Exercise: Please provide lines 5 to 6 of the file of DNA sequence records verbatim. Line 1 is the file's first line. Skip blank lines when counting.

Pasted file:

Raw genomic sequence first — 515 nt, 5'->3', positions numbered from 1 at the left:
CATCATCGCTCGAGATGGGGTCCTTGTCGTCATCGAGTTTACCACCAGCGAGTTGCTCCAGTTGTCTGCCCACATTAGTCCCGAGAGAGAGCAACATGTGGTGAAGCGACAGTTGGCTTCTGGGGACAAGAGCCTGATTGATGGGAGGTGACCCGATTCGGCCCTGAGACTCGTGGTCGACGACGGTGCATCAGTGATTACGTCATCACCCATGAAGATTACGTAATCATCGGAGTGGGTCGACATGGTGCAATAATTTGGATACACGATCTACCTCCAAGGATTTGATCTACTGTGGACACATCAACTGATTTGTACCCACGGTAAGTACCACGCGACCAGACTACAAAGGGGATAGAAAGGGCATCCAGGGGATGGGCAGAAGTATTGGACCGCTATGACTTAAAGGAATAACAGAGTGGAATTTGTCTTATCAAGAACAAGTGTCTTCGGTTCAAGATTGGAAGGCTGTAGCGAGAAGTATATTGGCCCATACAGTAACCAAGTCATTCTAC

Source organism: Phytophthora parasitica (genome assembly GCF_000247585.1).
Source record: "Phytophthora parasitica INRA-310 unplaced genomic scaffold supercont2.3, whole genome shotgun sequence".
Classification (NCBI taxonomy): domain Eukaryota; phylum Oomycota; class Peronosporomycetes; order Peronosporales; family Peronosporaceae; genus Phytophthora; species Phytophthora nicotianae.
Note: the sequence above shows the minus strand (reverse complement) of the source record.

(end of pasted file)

Classification (NCBI taxonomy): domain Eukaryota; phylum Oomycota; class Peronosporomycetes; order Peronosporales; family Peronosporaceae; genus Phytophthora; species Phytophthora nicotianae.
Note: the sequence above shows the minus strand (reverse complement) of the source record.